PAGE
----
Now we discover that a man who uses a condom in order to prevent pregnancy is actually acting in a morally responsible way! After all, the conception of an immortal being, the procreation of a new human life, is an unalloyed good, and we wouldn't want to "destroy a girl's entire life" (not a "woman's life," because "woman" sounds too Scriptural and adult, so we'll just talk about a "girl's life") by allowing the possibility of an unalloyed immortal good, a person in the image and likeness of God, to become part of existence, now would we?

As I've pointed out before, this is theological syphilis - blind, absurd and incoherent. So it is no surprise to see his reasoning descend into that same syphilitic incoherence.

He simultaneously holds that condoms should not be used during fertile periods:
In practice it is hard for an intention to prevent infection not to fuse with other, morally disordered intentions, such as the properly contraceptive intent of preventing the conception of an infected baby. For this reason, spouses should in any case abstain from intercourse, at least in knowingly fertile periods (this doesn’t apply to sterile spouses, of course).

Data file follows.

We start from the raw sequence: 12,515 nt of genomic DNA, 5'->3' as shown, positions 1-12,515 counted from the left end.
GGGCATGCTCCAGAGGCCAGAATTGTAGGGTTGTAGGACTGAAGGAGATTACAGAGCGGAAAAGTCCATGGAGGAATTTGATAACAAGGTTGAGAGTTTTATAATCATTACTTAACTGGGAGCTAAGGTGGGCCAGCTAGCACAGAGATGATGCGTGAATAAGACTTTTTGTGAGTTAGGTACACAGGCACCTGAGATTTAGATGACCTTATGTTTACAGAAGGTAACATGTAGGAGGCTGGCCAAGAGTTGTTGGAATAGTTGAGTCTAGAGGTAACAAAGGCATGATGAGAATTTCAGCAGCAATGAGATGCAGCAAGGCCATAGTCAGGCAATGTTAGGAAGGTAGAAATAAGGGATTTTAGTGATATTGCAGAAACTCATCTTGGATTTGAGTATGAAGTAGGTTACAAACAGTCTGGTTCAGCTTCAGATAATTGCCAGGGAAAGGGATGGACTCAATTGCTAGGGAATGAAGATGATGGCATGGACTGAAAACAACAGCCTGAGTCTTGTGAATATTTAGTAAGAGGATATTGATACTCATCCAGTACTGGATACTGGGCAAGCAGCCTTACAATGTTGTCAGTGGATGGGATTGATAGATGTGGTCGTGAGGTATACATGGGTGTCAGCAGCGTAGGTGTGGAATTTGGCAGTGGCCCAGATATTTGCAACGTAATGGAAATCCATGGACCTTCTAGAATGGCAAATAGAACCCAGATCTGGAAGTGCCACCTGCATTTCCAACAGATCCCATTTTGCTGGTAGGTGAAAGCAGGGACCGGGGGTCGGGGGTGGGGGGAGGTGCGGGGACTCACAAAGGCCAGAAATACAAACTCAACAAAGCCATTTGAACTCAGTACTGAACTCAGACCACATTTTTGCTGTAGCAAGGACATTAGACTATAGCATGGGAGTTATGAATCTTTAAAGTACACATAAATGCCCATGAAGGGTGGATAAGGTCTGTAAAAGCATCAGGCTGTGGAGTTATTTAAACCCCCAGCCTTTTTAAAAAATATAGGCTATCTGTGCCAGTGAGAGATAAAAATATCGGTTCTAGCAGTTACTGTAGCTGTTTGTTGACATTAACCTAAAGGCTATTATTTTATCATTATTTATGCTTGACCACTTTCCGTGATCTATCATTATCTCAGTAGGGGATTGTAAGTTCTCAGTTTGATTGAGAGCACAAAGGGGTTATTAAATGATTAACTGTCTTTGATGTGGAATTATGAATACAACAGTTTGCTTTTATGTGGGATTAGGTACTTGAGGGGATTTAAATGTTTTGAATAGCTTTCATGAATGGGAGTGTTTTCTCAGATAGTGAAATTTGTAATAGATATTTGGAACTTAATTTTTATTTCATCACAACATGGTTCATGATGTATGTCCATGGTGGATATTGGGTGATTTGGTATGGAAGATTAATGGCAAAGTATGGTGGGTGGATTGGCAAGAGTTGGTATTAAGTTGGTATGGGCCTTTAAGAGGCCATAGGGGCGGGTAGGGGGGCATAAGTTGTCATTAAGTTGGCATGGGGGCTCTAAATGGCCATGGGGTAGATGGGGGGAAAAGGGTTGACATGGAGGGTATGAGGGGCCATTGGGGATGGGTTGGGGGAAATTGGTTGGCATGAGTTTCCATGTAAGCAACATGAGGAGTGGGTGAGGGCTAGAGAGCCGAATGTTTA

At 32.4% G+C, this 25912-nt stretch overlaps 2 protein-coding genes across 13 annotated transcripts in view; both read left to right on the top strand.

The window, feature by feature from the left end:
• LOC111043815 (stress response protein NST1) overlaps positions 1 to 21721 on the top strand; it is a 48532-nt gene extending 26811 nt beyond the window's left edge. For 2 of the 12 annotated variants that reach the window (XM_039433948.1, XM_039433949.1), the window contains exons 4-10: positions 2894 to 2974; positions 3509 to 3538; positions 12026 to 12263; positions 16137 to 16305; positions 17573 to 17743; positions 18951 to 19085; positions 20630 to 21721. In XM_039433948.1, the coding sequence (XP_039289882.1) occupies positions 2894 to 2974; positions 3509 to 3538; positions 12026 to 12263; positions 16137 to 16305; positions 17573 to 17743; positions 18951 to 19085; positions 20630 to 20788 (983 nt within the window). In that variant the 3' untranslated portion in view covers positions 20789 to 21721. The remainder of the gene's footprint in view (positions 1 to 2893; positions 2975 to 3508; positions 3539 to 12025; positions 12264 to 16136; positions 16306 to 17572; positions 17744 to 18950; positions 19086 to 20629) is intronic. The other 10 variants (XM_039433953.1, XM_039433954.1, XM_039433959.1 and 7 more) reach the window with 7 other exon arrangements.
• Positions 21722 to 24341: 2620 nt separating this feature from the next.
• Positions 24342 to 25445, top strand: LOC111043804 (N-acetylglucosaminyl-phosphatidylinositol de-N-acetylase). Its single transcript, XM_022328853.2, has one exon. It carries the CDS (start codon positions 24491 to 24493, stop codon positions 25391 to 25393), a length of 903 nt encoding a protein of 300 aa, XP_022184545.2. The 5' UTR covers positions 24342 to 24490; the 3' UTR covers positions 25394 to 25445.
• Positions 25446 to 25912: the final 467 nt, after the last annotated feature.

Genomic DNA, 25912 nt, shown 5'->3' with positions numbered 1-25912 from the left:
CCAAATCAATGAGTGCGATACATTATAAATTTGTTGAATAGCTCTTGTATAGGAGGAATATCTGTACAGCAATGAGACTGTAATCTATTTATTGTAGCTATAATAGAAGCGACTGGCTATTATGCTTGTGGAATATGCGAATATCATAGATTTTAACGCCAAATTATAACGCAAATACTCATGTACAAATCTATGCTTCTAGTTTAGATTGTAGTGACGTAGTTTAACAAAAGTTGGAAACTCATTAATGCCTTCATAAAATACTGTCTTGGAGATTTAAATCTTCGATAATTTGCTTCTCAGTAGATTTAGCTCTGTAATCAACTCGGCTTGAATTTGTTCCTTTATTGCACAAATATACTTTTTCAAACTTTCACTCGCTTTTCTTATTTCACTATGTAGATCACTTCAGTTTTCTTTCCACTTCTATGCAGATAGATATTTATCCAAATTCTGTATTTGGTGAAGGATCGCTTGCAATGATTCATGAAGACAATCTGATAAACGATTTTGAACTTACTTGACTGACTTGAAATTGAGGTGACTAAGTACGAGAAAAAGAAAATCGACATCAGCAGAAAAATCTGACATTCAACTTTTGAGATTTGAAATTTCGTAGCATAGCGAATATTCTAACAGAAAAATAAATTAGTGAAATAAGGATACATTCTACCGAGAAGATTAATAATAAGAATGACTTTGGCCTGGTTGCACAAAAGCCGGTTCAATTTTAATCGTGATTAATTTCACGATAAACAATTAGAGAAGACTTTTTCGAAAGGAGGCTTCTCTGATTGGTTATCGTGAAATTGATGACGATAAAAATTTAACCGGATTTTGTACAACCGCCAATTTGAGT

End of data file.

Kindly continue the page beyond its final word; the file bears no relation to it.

and that condoms can be used at any time by a married couple in which one partner has HIV:
I wrote in 2004 in a letter to The Tablet that “Personally I would never encourage a couple to use a condom, but to abstain. If they disagree, I would not think their intercourse to be an intrinsically sinful act or even a sin ‘against nature’ equal to sodomy, as some moral theologians say.”
And why would it be? Just because the couple is now engaging in extra-marital sex (for that is what a barrier contraceptive is for married couples, even if it is with each other), why would that be a sin?